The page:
Voice/Vision Holocaust Survivor Oral History Archive

Larry Brenner - December 13, 1981

Deportation to Mauthausen

Okay, so...

I tried to change my portion, whatever I had for potatoes. So, get your belonging and start marching. Start marching, marching. During the night we... During the night when we march we knew that the Russians are real close because we seen the cannon fires. In the night you could see the lights and going, you know, in the evening in the dark. But we march, march, we march all night. And all... In the next morning, we are already in Austria. And I would say about five, between five and ten thousand people were marching. Because they took all these people who were, who were stationed in that city and the surrounding cities who are, who are building these...


...tank traps. And marching, marching, marching, and then the marching became, we called this the death march. People who left behind, they couldn't march, they shot them on the spot, the Germans. They didn't let them behind it. Now we thought that, I remember we marching up in a small, well, not a small, quite a big hill, steep hill, and coming down a couple of SS, young SS people from that town over there with those, they, they wanted to have some fun. What they did, they barri... they made a barricade, they made a barricade and everybody who could not jump over it, they beat the hell out of them and some of them they shot. You wouldn't believe that. We thought that uh, we lost all our energy from marching all day and all night. And when we came there to that barricade and the damn Nazi says jump or else. I jump so far. And people were, people... And I runned, matter of fact, run because I didn't want to look behind, I didn't know what going on there. And we arrived in a small village which had a big, big, maybe a--I don't want to lie--a block wide deep, like a, hm, in the ground it was square digged out ground, maybe about five feet deep, a square block and they herded all in that ground, all of us, about five thousand people there. I would say it's about a square, wood square, like a block of uh, ground, which was...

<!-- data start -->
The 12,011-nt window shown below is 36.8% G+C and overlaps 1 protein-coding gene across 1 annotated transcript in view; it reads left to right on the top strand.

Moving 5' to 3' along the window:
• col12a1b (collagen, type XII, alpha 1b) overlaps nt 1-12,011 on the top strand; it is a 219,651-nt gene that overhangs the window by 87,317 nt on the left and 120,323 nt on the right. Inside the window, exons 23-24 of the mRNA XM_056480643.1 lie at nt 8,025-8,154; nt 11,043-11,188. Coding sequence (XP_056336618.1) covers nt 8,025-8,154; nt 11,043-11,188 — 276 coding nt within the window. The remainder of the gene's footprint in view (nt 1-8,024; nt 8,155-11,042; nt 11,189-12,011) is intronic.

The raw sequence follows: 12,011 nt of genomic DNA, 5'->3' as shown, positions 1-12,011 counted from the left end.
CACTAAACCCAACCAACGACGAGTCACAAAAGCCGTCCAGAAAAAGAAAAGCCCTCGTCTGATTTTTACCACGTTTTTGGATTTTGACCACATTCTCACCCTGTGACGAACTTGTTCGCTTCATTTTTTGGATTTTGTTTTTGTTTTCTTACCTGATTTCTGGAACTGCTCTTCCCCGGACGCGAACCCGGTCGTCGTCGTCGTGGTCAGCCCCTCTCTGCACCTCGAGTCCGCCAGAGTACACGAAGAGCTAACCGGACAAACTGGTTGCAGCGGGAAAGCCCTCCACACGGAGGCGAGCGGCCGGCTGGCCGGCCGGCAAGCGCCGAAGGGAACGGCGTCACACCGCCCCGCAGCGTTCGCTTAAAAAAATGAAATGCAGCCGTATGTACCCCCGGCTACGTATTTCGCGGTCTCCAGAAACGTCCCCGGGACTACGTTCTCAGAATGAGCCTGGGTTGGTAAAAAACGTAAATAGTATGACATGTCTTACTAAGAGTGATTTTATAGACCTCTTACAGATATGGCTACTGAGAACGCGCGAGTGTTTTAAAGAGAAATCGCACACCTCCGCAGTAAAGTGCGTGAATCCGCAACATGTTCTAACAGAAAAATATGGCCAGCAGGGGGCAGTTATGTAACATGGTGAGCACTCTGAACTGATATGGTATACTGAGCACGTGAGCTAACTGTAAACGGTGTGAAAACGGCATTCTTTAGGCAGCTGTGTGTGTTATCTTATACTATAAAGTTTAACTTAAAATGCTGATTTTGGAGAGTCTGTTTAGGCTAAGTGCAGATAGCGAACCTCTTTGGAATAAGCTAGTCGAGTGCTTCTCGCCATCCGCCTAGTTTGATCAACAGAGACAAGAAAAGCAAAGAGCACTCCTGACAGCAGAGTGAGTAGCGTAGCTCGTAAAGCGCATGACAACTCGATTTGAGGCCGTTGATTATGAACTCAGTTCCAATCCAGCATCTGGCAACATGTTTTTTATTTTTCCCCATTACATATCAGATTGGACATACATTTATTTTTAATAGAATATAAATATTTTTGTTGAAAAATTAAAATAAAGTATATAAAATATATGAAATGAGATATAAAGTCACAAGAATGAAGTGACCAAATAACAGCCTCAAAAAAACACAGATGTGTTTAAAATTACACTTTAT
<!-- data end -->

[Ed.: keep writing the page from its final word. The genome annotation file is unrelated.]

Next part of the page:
A ditch?

...ditched. It's a ditch in about maybe five foot deep or six foot deep. And German SS soldiers surrounded us with machine guns all the way around there in the top of the ditch. We thought this is it. You know, machine gun all around way us. And what could you think it? It's like a Babi Yar right after it. It's uh, like a Babi Yar. I didn't know what a Babi Yar done, but that's what I could as Babi Yar was. And the boys occupied coming, coming, coming. And then we... They tell us the story that they had to stay behind to bury those boys who couldn't jump those di... those barricades what they did. Anyway, we stayed there for about a day. Everybody tried to position themself how to stay in that uh, ditch, because we knew that, we thought that we see the machine guns. I thought there was a massacre, what to do with us. And everybody tried to position themself, which way is the best. Where, where would the bullet miss you? In the center or right on there because it could not go down there? Nevertheless, we stayed there for about one night and we see nothing happen the morning, so we thought that, we, we were sure that this was not going to happen, because otherwise they would shot us at night. They treated nothing happen. They let us, they just, I guess they, they kept us, kept guard over us and that's the way they kept guard on us. And then we start marching again, we went to the train station. All right, the train station they put us in open cars--no not, it wasn't closed up--and the next stop was Mauthausen.

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